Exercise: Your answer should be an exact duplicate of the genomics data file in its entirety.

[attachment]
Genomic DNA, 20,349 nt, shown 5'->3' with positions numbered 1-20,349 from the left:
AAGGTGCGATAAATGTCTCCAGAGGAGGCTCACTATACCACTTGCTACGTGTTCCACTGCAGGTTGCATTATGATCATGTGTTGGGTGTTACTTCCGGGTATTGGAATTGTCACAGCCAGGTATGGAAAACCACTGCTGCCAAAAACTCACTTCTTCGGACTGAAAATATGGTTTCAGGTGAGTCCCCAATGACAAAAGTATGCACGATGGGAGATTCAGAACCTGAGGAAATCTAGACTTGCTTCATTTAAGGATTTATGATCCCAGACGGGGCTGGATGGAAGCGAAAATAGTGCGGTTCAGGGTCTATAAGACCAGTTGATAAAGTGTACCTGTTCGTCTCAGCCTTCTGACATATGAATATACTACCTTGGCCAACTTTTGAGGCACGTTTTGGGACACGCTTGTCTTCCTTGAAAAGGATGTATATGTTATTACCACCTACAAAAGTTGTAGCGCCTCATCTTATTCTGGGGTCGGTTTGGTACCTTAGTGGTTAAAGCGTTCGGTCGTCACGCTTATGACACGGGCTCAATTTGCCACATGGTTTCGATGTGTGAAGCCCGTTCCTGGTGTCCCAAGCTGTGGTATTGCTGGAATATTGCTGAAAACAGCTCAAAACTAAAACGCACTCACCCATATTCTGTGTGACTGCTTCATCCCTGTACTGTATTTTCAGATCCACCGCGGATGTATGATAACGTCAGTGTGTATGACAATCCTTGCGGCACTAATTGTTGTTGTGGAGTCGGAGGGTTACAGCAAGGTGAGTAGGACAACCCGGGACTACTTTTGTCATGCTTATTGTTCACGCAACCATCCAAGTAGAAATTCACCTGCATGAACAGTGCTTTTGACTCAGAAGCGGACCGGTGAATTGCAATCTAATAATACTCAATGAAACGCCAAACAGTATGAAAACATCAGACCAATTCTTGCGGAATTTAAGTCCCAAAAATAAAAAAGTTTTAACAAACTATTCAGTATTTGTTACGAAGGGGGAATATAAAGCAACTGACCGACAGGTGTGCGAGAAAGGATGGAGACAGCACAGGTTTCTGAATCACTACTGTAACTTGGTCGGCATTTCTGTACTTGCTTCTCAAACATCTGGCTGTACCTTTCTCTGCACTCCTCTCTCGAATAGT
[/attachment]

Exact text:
Genomic DNA, 20,349 nt, shown 5'->3' with positions numbered 1-20,349 from the left:
AAGGTGCGATAAATGTCTCCAGAGGAGGCTCACTATACCACTTGCTACGTGTTCCACTGCAGGTTGCATTATGATCATGTGTTGGGTGTTACTTCCGGGTATTGGAATTGTCACAGCCAGGTATGGAAAACCACTGCTGCCAAAAACTCACTTCTTCGGACTGAAAATATGGTTTCAGGTGAGTCCCCAATGACAAAAGTATGCACGATGGGAGATTCAGAACCTGAGGAAATCTAGACTTGCTTCATTTAAGGATTTATGATCCCAGACGGGGCTGGATGGAAGCGAAAATAGTGCGGTTCAGGGTCTATAAGACCAGTTGATAAAGTGTACCTGTTCGTCTCAGCCTTCTGACATATGAATATACTACCTTGGCCAACTTTTGAGGCACGTTTTGGGACACGCTTGTCTTCCTTGAAAAGGATGTATATGTTATTACCACCTACAAAAGTTGTAGCGCCTCATCTTATTCTGGGGTCGGTTTGGTACCTTAGTGGTTAAAGCGTTCGGTCGTCACGCTTATGACACGGGCTCAATTTGCCACATGGTTTCGATGTGTGAAGCCCGTTCCTGGTGTCCCAAGCTGTGGTATTGCTGGAATATTGCTGAAAACAGCTCAAAACTAAAACGCACTCACCCATATTCTGTGTGACTGCTTCATCCCTGTACTGTATTTTCAGATCCACCGCGGATGTATGATAACGTCAGTGTGTATGACAATCCTTGCGGCACTAATTGTTGTTGTGGAGTCGGAGGGTTACAGCAAGGTGAGTAGGACAACCCGGGACTACTTTTGTCATGCTTATTGTTCACGCAACCATCCAAGTAGAAATTCACCTGCATGAACAGTGCTTTTGACTCAGAAGCGGACCGGTGAATTGCAATCTAATAATACTCAATGAAACGCCAAACAGTATGAAAACATCAGACCAATTCTTGCGGAATTTAAGTCCCAAAAATAAAAAAGTTTTAACAAACTATTCAGTATTTGTTACGAAGGGGGAATATAAAGCAACTGACCGACAGGTGTGCGAGAAAGGATGGAGACAGCACAGGTTTCTGAATCACTACTGTAACTTGGTCGGCATTTCTGTACTTGCTTCTCAAACATCTGGCTGTACCTTTCTCTGCACTCCTCTCTCGAATAGT